Why was Sharp an appealing opportunity?
Madaio: The quality of the Sharp people I met with stood out across the board. There are a lot of people in this building in Montvale who have a lot to teach me because they’ve been in the industry a long time. They know their business, they know their products, and they know their dealers. I also really liked the idea of full-stop ownership from a marketing perspective. And I really wanted a step curve in learning a new market. I have been around IT infrastructure-centered technologies for 20+ years. I could have jumped to a new IT systems company, but I wanted to really put myself out of my comfort zone.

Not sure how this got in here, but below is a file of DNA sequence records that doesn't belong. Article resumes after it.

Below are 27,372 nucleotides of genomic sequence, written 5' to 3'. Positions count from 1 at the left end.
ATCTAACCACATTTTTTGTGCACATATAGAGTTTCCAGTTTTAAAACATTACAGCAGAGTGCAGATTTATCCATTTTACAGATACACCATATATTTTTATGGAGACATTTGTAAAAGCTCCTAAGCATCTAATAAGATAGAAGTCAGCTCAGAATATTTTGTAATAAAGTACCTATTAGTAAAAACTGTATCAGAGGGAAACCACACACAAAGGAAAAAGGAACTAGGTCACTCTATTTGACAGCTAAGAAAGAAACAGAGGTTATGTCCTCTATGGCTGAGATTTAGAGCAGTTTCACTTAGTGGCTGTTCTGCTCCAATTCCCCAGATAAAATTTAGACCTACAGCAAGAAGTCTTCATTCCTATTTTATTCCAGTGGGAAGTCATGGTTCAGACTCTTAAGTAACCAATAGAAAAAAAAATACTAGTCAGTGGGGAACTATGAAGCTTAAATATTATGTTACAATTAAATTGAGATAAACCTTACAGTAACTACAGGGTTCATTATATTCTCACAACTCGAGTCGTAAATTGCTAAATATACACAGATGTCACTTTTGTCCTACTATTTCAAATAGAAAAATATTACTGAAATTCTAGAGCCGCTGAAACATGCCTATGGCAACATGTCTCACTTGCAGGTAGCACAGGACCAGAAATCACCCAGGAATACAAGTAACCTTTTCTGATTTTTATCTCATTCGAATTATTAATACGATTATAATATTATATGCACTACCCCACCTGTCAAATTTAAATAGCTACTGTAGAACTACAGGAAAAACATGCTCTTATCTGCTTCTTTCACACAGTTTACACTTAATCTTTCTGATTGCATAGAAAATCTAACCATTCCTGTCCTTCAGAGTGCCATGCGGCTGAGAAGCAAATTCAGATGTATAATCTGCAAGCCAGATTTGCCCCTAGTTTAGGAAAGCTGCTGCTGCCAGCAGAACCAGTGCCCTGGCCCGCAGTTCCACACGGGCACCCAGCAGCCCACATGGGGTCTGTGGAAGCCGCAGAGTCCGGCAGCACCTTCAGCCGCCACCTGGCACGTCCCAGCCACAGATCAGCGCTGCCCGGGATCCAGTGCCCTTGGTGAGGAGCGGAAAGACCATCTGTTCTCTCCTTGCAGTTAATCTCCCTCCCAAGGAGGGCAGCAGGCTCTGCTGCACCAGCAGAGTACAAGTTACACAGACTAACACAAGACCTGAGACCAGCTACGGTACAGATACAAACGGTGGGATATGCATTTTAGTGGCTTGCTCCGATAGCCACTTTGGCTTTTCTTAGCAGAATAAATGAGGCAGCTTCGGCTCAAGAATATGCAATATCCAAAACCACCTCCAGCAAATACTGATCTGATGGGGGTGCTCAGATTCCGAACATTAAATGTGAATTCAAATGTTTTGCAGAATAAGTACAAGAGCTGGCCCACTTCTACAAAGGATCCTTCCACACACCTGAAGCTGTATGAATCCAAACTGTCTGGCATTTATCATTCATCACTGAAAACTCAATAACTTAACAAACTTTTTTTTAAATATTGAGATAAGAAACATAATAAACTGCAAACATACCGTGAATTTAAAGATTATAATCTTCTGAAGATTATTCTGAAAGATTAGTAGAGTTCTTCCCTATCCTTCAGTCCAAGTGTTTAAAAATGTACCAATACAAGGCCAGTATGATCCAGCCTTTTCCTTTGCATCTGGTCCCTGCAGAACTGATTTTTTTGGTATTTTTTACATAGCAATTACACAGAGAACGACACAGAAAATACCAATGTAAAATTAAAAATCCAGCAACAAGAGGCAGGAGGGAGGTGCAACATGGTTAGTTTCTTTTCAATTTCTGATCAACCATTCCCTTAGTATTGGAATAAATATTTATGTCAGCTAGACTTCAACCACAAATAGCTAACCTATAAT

Your IT background fits perfectly with what Sharp is doing.
Madaio: Totally agree. One of Sharp’s strategies is to introduce new products to add to what we offer on the MFP side, this way, we can remain relevant in a changing market and offer dealers additional revenue streams. I’m also bringing some of my IT knowledge into things we’re doing on the display side. We’ve been out there publicly on the collaboration devices with companies like Microsoft and what we’re doing with Amazon Alexa in the MFP space. Those are IT-related areas where I expect to add some value.
And the good news is this industry in general, I’m here to ask the questions that challenge what is taken for granted. Maybe there are some different things to try. That’s kind of my role, blending proven good ideas while trying new ones ““ all while never taking the MFP space for granted.
What do you see as the biggest challenge you’ll be facing in this position?